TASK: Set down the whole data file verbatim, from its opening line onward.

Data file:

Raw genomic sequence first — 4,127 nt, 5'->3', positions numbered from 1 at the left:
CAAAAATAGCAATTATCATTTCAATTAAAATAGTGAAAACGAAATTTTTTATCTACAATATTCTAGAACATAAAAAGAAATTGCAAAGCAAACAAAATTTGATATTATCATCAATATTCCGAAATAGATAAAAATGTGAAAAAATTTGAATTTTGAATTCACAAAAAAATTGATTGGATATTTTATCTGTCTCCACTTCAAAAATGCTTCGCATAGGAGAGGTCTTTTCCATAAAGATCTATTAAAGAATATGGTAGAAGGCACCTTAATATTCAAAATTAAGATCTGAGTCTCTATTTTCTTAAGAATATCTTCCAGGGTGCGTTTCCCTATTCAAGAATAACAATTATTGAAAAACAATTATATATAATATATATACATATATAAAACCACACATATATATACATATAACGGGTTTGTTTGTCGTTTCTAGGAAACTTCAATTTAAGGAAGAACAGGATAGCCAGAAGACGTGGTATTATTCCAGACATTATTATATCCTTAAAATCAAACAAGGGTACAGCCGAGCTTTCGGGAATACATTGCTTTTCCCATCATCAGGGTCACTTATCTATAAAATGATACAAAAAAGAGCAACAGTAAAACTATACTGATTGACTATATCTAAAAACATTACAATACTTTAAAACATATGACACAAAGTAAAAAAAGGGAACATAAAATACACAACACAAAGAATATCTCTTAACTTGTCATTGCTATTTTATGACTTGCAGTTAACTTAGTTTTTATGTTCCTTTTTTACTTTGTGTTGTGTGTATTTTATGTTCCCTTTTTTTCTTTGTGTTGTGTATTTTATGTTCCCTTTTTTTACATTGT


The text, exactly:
Raw genomic sequence first — 4,127 nt, 5'->3', positions numbered from 1 at the left:
CAAAAATAGCAATTATCATTTCAATTAAAATAGTGAAAACGAAATTTTTTATCTACAATATTCTAGAACATAAAAAGAAATTGCAAAGCAAACAAAATTTGATATTATCATCAATATTCCGAAATAGATAAAAATGTGAAAAAATTTGAATTTTGAATTCACAAAAAAATTGATTGGATATTTTATCTGTCTCCACTTCAAAAATGCTTCGCATAGGAGAGGTCTTTTCCATAAAGATCTATTAAAGAATATGGTAGAAGGCACCTTAATATTCAAAATTAAGATCTGAGTCTCTATTTTCTTAAGAATATCTTCCAGGGTGCGTTTCCCTATTCAAGAATAACAATTATTGAAAAACAATTATATATAATATATATACATATATAAAACCACACATATATATACATATAACGGGTTTGTTTGTCGTTTCTAGGAAACTTCAATTTAAGGAAGAACAGGATAGCCAGAAGACGTGGTATTATTCCAGACATTATTATATCCTTAAAATCAAACAAGGGTACAGCCGAGCTTTCGGGAATACATTGCTTTTCCCATCATCAGGGTCACTTATCTATAAAATGATACAAAAAAGAGCAACAGTAAAACTATACTGATTGACTATATCTAAAAACATTACAATACTTTAAAACATATGACACAAAGTAAAAAAAGGGAACATAAAATACACAACACAAAGAATATCTCTTAACTTGTCATTGCTATTTTATGACTTGCAGTTAACTTAGTTTTTATGTTCCTTTTTTACTTTGTGTTGTGTGTATTTTATGTTCCCTTTTTTTCTTTGTGTTGTGTATTTTATGTTCCCTTTTTTTACATTGT